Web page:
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9 Journal Articles
9 Other Resources
Journal Articles: First 3 results.
Pedagogies:
Water in the Atmosphere  Joel M. Kauffman
None of eight college-level general chemistry texts gave a mean value for water in the atmosphere, despite its being the third most prevalent constituent at about 1.5% by mass as vapor and about 2% if clouds and ice crystals are included. The importance of water as a greenhouse gas was omitted or marginalized by five of the eight texts. An infrared spectrum of humid air was determined to demonstrate that water vapor, because of its higher concentration, was more absorptive than carbon dioxide. The cooling effect of clouds, or other influences on the Earth's albedo, were not mentioned in most of the texts. These pervasive errors should be corrected in new or future editions of textbooks.
Kauffman, Joel M. J. Chem. Educ. 2004, 81, 1229.
Atmospheric Chemistry |
Gases |
Green Chemistry |
IR Spectroscopy
Bringing State-of-the-Art, Applied, Novel, Green Chemistry to the Classroom by Employing the Presidential Green Chemistry Challenge Awards  Michael C. Cann
In our environmental chemistry course at the University of Scranton, students select one of the winning entries from the most recent PGCC Awards competition and present a poster on the entry. This exercise exposes these students to state-of-the-art, applied, novel, green chemistry that they would be unlikely to encounter in any other course.
Cann, Michael C. J. Chem. Educ. 1999, 76, 1639.
Learning Theories |
Green Chemistry
Highlights: Ventures in freshman chemistry   Farrar, James M.; Eisenberg, Richard; Kampmeier, J. A.
A rigorous freshman chemistry course that prepares students for further study in chemistry and natural sciences ties principles of chemistry to energy and environment.
Farrar, James M.; Eisenberg, Richard; Kampmeier, J. A. J. Chem. Educ. 1993, 70, 847.
Administrative Issues |
Green Chemistry |
Applications of Chemistry
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Other Resources: First 3 results
Molecular Models of Reactants and Products from an Asymmetric Synthesis of a Chiral Carboxylic Acid  William F. Coleman
Our JCE Featured Molecules for this month come from the paper by Thomas E. Smith, David P. Richardson, George A. Truran, Katherine Belecki, and Megumi Onishi (1). The authors describe the use of a chiral auxiliary, 4-benzyl-2-oxazolidinone, in the synthesis of a chiral carboxylic acid. The majority of the molecules used in the experiment, together with several of the pharmaceuticals mentioned in the paper, have been added to our molecule collection. In many instances multiple enantiomeric and diastereomeric forms of the molecules have been included. This experiment could easily be extended to incorporate various aspects of computation for use in an advanced organic or integrated laboratory. Here are some possible exercises using the R and S forms of the 4-benzyl-2-oxazolidinone as the authors point out that both forms are available commercially. Calculation of the optimized structures and energies of the enantiomers at the HF/631-G(d) level using Gaussian03 (2) produces the results shown in Table 1. Evaluation of the vibrational frequencies results in no imaginary frequencies and the 66 real frequencies are identical for the two forms. Examination of the computed IR spectra also shows them to be identical. Additionally, the Raman and NMR spectra can be calculated for the enantiomers and compared to experimental values and spectral patterns. A tool that is becoming increasingly important for assigning absolute configuration is vibrational circular dichroism (VCD). Although the vibrational spectra of an enantiomeric pair are identical, the VCD spectra show opposite signs, as shown in Figure 1. One can imagine a synthesis, using an unknown enantiomer of the chiral auxiliary, followed by calculations of the electronic and vibrational properties of all of the intermediates and the product, and determination of absolute configuration of reactants and products by comparison of experimental and computed VCD spectra. Using a viewer capable of displaying two molecules that can be moved independently, students could more easily visualize the origin of the enantiomeric preference in the reaction between the chelated enolate and allyl iodide.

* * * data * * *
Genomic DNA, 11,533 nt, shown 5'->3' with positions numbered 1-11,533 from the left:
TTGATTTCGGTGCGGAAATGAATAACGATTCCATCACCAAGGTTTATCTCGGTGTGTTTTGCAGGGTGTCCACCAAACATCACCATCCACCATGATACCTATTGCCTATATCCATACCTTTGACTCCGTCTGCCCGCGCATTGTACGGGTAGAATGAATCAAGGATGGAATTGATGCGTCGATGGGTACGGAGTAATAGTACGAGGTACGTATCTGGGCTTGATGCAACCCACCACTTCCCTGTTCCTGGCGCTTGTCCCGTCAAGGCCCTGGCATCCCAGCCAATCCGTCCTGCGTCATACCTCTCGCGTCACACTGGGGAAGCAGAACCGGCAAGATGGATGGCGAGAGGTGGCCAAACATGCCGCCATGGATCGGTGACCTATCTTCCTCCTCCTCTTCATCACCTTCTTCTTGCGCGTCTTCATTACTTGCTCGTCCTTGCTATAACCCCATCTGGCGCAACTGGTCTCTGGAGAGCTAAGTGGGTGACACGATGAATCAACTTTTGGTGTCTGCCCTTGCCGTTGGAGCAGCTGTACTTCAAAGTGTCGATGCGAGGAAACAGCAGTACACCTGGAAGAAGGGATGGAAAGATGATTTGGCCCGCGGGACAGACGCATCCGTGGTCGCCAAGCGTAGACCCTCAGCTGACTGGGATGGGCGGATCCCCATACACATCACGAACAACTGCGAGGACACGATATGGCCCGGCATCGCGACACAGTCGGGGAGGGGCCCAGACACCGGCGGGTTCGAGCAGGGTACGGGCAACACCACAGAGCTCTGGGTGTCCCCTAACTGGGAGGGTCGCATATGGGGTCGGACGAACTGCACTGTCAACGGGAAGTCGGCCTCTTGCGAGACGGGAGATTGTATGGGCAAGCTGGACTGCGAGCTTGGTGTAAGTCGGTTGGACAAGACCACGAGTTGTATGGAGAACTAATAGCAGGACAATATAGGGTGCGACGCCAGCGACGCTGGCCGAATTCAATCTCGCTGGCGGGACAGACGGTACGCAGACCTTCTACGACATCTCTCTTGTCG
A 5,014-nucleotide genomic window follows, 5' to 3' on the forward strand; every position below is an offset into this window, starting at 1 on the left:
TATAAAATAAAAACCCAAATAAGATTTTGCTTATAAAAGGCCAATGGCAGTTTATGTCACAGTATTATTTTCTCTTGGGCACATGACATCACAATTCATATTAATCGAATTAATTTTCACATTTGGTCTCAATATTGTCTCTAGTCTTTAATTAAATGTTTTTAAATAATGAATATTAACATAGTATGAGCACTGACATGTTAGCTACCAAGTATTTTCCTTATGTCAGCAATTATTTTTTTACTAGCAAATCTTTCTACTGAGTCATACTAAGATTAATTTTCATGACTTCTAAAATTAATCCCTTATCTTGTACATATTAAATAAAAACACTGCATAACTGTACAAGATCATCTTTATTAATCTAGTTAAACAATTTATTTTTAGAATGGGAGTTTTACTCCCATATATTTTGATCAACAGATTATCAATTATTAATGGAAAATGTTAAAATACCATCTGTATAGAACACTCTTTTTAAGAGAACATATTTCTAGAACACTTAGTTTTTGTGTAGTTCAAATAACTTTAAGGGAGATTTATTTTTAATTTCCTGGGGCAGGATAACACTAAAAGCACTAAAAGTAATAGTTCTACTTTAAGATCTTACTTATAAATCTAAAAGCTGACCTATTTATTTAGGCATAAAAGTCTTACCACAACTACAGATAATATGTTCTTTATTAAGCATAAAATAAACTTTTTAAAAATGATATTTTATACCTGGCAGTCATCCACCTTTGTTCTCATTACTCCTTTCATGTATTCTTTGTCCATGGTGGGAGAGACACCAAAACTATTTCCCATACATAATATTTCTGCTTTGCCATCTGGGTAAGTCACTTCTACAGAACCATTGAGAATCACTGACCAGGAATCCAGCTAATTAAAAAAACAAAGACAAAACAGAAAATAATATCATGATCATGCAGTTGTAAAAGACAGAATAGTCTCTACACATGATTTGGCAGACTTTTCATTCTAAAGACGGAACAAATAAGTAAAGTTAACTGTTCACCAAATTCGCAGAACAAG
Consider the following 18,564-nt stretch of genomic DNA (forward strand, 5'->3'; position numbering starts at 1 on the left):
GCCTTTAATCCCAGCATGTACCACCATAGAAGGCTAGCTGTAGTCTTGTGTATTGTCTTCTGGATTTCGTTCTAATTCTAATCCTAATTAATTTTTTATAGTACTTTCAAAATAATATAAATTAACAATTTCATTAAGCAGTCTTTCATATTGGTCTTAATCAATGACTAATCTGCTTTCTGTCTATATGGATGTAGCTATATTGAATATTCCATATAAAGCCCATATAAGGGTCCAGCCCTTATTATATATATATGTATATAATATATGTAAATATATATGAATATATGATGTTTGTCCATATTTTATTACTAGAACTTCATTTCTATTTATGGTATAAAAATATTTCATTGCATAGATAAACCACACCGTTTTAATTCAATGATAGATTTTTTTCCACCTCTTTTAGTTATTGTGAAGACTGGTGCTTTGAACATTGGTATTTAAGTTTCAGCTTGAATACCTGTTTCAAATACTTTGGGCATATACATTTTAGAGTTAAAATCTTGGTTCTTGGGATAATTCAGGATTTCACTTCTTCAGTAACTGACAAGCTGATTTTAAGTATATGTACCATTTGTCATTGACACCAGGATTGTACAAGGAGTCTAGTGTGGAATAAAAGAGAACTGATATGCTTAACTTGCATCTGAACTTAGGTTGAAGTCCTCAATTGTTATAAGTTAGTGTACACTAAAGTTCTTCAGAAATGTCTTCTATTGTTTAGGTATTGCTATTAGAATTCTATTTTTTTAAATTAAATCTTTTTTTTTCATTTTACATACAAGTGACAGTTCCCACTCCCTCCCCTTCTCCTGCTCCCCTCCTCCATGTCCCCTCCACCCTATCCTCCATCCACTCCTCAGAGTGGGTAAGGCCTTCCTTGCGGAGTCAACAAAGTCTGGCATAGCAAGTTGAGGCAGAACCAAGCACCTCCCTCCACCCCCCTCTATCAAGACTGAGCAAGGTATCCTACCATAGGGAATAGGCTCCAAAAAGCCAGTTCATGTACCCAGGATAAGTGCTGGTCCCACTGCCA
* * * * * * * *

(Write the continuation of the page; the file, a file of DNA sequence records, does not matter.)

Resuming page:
Green Chemistry
Sorting recyclable plastics by density  Ed Vitz
A section of ChemPrime, the Chemical Educations Digital Library's free General Chemistry textbook.
Physical Properties |
Green Chemistry
Synthesis of Biodiesel Fuel  Ed Vitz
A section of ChemPrime, the Chemical Educations Digital Library's free General Chemistry textbook.
Stoichiometry |
Green Chemistry
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